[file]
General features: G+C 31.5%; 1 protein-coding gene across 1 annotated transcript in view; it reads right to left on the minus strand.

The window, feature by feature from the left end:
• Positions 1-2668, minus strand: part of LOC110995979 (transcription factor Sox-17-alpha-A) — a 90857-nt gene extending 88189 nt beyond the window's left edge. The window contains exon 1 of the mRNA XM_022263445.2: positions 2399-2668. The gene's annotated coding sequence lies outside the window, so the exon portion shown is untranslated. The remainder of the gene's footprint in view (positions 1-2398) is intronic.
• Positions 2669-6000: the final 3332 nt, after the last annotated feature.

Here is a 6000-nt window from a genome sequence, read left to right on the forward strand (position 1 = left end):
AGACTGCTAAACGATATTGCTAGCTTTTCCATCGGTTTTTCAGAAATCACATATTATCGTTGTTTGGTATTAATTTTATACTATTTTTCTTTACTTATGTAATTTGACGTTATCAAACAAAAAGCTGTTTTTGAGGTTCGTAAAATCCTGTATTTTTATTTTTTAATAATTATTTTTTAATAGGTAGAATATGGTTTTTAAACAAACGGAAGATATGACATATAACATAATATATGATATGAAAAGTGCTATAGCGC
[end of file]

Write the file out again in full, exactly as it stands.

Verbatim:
General features: G+C 31.5%; 1 protein-coding gene across 1 annotated transcript in view; it reads right to left on the minus strand.

The window, feature by feature from the left end:
• Positions 1-2668, minus strand: part of LOC110995979 (transcription factor Sox-17-alpha-A) — a 90857-nt gene extending 88189 nt beyond the window's left edge. The window contains exon 1 of the mRNA XM_022263445.2: positions 2399-2668. The gene's annotated coding sequence lies outside the window, so the exon portion shown is untranslated. The remainder of the gene's footprint in view (positions 1-2398) is intronic.
• Positions 2669-6000: the final 3332 nt, after the last annotated feature.

Here is a 6000-nt window from a genome sequence, read left to right on the forward strand (position 1 = left end):
AGACTGCTAAACGATATTGCTAGCTTTTCCATCGGTTTTTCAGAAATCACATATTATCGTTGTTTGGTATTAATTTTATACTATTTTTCTTTACTTATGTAATTTGACGTTATCAAACAAAAAGCTGTTTTTGAGGTTCGTAAAATCCTGTATTTTTATTTTTTAATAATTATTTTTTAATAGGTAGAATATGGTTTTTAAACAAACGGAAGATATGACATATAACATAATATATGATATGAAAAGTGCTATAGCGC